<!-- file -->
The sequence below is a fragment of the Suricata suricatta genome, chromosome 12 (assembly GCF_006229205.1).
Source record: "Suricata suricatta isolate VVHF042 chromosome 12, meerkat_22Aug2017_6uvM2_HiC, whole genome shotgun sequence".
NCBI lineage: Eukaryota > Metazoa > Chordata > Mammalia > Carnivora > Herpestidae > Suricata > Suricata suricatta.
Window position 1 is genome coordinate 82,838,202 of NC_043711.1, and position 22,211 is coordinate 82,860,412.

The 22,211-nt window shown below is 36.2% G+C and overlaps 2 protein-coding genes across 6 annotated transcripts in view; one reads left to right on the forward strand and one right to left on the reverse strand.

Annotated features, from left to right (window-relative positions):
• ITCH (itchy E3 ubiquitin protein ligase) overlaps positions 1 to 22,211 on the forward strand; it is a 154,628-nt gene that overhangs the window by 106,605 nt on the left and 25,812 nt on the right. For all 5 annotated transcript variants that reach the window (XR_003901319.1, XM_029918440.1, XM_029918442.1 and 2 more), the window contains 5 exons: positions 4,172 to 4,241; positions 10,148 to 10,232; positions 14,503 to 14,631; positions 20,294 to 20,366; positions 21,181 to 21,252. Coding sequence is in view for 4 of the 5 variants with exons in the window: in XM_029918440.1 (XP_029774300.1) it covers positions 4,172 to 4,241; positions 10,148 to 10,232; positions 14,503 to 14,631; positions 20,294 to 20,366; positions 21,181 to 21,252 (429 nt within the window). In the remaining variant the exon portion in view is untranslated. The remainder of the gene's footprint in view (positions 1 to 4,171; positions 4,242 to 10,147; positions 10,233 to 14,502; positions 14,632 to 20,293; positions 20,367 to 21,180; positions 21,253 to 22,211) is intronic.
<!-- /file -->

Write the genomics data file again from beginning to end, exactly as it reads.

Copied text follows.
The sequence below is a fragment of the Suricata suricatta genome, chromosome 12 (assembly GCF_006229205.1).
Source record: "Suricata suricatta isolate VVHF042 chromosome 12, meerkat_22Aug2017_6uvM2_HiC, whole genome shotgun sequence".
NCBI lineage: Eukaryota > Metazoa > Chordata > Mammalia > Carnivora > Herpestidae > Suricata > Suricata suricatta.
Window position 1 is genome coordinate 82,838,202 of NC_043711.1, and position 22,211 is coordinate 82,860,412.

The 22,211-nt window shown below is 36.2% G+C and overlaps 2 protein-coding genes across 6 annotated transcripts in view; one reads left to right on the forward strand and one right to left on the reverse strand.

Annotated features, from left to right (window-relative positions):
• ITCH (itchy E3 ubiquitin protein ligase) overlaps positions 1 to 22,211 on the forward strand; it is a 154,628-nt gene that overhangs the window by 106,605 nt on the left and 25,812 nt on the right. For all 5 annotated transcript variants that reach the window (XR_003901319.1, XM_029918440.1, XM_029918442.1 and 2 more), the window contains 5 exons: positions 4,172 to 4,241; positions 10,148 to 10,232; positions 14,503 to 14,631; positions 20,294 to 20,366; positions 21,181 to 21,252. Coding sequence is in view for 4 of the 5 variants with exons in the window: in XM_029918440.1 (XP_029774300.1) it covers positions 4,172 to 4,241; positions 10,148 to 10,232; positions 14,503 to 14,631; positions 20,294 to 20,366; positions 21,181 to 21,252 (429 nt within the window). In the remaining variant the exon portion in view is untranslated. The remainder of the gene's footprint in view (positions 1 to 4,171; positions 4,242 to 10,147; positions 10,233 to 14,502; positions 14,632 to 20,293; positions 20,367 to 21,180; positions 21,253 to 22,211) is intronic.